In hindsight, Fred concluded that a person should definitely do the entire install on the bench. That is, they should pull the entire t-case out. This approach would be as fast as working on the unit in the truck, but far easier when it comes to alignments, cleaning, and seeing what you’re doing. Reassembly on the bench also permits more careful cleaning and prep of mating surfaces for sealant application.
One of the additional needs that arose during the installation was for a new front drive shaft and seals. These were problems unrelated to the Crawler Gears, but were tied to the 150,000+ miles on the Land Cruiser along with the impacts of the Slee lift kit. As with any significant install, it’s the perfect time to address any maintenance items.
Following the 500-mile wear in and oil change, the real fun began. The 80 was driven over trail sections, obstacles, and through a series of urban routes that had been previously timed for marked distances. We also tracked engine speeds to gauge changes. The results were immediately apparent. The Crawler Gears are described by Marlin as producing a 25% improvement in low-range speeds. All of our timed course driving verified that as we held the rpm at a fixed speed over the fixed courses. This was a noticeable improvement and gave that sense of ‘this is taking forever’ to crawl the 300-yard distance.
As much as we think about low-range gears helping to crawl, there’s an often forgotten perk. Engine braking, though often overlooked, is the second off-road benefit of lowered gear ratios. To give a controlled real-world test, I conducted a coasting run in 4Lo, Lo gear. The process was repeated on consecutively steeper city streets to emulate trail descents. The first course, an 11% grade, could only increase the truck’s RPM to 1000. The next, averaging 13%, spun the motor up to 1075 RPM before the speed stabilized. Finally, a steep 15% hill was descended. That slope brought the RPM up to 1100 but also managed to plateau acceleration. These impressive figures really illustrated the benefit of the Crawler Gears when it comes to downhill control of an armored 80, which weights 6,000 pounds with a driver on board. Over the next year, I would later feel how this helped control descents when heavily laden.
Since the install, I’ve enjoyed a year of wheeling through the Intermountain West. The subtle change I’d become familiar with when dropping into Lo range was replaced by the new, substantially slower pace of the Crawler Gears. The change is a definite improvement. When it’s time for Lo range, I want to gain control, torque and time to ease through obstacles. As an automatic, the 80 Series wouldn’t respond the same way that a five-speed does if a super low Lo range is installed. You simply can’t choose which gear to begin in, and thus a set of really low transfer case gears would make the step down from Hi range too great. Could the Crawler Gears be lower? Yes and no. Yes, I could see having them be closer to a 33% reduction. In fact, with the torque converter, the gain is nearly 75% lower. But, no, they can’t be made lower. Why? Big Mike pointed out that while the Toyota case has a bit more clearance for lower gears, the trade off would be making each tooth thinner. Thus they utilized every possible millimeter of room to make the gears as slow as possible without negatively impacting the gears’ strength.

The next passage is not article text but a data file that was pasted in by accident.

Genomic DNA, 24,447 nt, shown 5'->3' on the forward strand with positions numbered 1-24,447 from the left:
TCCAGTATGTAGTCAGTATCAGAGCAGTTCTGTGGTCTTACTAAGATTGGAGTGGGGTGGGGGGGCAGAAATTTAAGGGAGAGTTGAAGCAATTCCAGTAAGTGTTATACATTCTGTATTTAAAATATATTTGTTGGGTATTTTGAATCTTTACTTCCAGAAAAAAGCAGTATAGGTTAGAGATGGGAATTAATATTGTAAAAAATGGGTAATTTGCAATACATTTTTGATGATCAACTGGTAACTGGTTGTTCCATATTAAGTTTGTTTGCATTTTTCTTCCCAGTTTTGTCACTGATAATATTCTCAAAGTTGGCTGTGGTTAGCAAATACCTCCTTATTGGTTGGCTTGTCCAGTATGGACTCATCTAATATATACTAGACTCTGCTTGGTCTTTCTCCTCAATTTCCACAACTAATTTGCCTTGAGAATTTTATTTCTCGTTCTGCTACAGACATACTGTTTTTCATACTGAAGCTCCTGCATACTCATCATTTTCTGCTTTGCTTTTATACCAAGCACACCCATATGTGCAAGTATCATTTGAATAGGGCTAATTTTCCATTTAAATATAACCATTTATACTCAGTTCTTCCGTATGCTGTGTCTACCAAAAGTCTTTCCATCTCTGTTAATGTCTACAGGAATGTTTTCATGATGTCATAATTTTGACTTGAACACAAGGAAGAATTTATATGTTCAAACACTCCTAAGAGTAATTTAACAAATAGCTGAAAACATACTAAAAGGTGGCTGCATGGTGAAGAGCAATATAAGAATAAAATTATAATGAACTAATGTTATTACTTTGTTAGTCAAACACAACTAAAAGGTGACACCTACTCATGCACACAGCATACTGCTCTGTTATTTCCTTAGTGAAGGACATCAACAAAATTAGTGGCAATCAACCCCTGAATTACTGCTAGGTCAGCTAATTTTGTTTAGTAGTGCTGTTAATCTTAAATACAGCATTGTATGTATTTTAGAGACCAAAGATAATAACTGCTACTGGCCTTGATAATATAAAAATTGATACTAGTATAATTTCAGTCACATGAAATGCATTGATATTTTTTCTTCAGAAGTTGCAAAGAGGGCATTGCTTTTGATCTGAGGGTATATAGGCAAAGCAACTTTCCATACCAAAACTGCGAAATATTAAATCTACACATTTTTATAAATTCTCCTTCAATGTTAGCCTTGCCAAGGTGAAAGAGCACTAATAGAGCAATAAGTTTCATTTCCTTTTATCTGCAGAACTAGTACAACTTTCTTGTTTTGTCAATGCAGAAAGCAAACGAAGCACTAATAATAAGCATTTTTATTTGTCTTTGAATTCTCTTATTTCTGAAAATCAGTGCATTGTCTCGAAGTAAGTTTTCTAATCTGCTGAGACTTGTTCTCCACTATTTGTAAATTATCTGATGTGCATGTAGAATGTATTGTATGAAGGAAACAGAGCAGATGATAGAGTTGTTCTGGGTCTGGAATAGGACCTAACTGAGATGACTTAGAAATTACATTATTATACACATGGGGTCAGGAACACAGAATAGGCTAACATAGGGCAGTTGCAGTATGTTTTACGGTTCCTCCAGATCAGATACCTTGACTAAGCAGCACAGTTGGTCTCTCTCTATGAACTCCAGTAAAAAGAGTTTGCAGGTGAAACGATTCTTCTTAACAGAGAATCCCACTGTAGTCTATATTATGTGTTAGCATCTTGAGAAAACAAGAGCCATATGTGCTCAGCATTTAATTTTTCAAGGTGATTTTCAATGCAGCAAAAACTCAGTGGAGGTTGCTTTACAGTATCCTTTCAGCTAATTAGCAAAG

So how is it? In my experience, the change is a welcome and much needed improvement. The acid test for me was wheeling not just 6+ trails of Moab and the Canyonlands area, but towing the new Dinoot offroad trailer through those trails. Wheeling with a trailer tests not only the driver, but also the tow vehicle. Wheel placement must be more precise. Momentum has to be administered precisely. Ascents require greater control to avoid spinning rubber due to the added tug of 700 pounds or more of a rolling anchor. And, I quickly found, descents with a trailer beg lowered gearing to help resist the constant ass-end push that wants to send you over drops too fast.
The Kokopelli Trail made a true believer out of me when it comes to these gears. The 100-mile route traverses the Colorado-Utah line, crisscrossing sand washes, slickrock, a river crossing, and myriad boulder obstacles. The range of terrain was perfect for testing day after day how the Crawler Gears helped the big Toyota negotiate the route. With several other 80s on this Cruise Moab event, along with an FJ Cruiser, 100 Series and 4Runner also towing trailers, the gearing was easy to compare to others driver’s setups. The difference was nowhere more evident than pulling the trailer up to the Top-of-the-World overlook. While all other trailers were left in camp, this was the test I was waiting for. From 3-foot ledges to continual scree and boulders, this looping trail highlighted why these gears were long overdue.
In addition to exploring the red rock country of southern Utah, both with and without the Dinoot trailer, we’ve used the Land Cruiser Crawler Gears in a mix of other situations. One that stands out was another trailer towing challenge. We annually haul a full cord of hardwood logs into a mountain getaway, stocking up the firewood supply before snow flies. The trail in is a mix of rock gardens, high meadows with grasses above the hood, and off-camber slopes. Towing a military M101 trailer with firewood piled above the stake sides up that mountain was far easier and more in control than in the past. Marlin’s gears add that extra margin of grunt.
Some have said that Toyota made the 80 Series too cumbersome—too fat, really—for serious wheeling. While undoubtedly one of the best overland/expedition vehicles ever, the truck’s mass is said to be too unwieldy. I beg to differ. Unless Pritchett Canyon or similar buggy territory is where you’re heading, the biggest Land Cruiser ever is a great platform to wheel hard. Marlin Crawler has made wheeling the 80 and the 100—both of which share the same transfer case gears—that much easier, extending the crawl ratio into new territory. Will it mean you can literally drive your 80 into new terrain? Probably not. But it is going to mean you’re driving the hardest trail sections in greater control, and with less risk of breakage. For around half the price of a differential gear swap, that’s a welcome change. My hat’s off to the men behind the turtle for making this possible.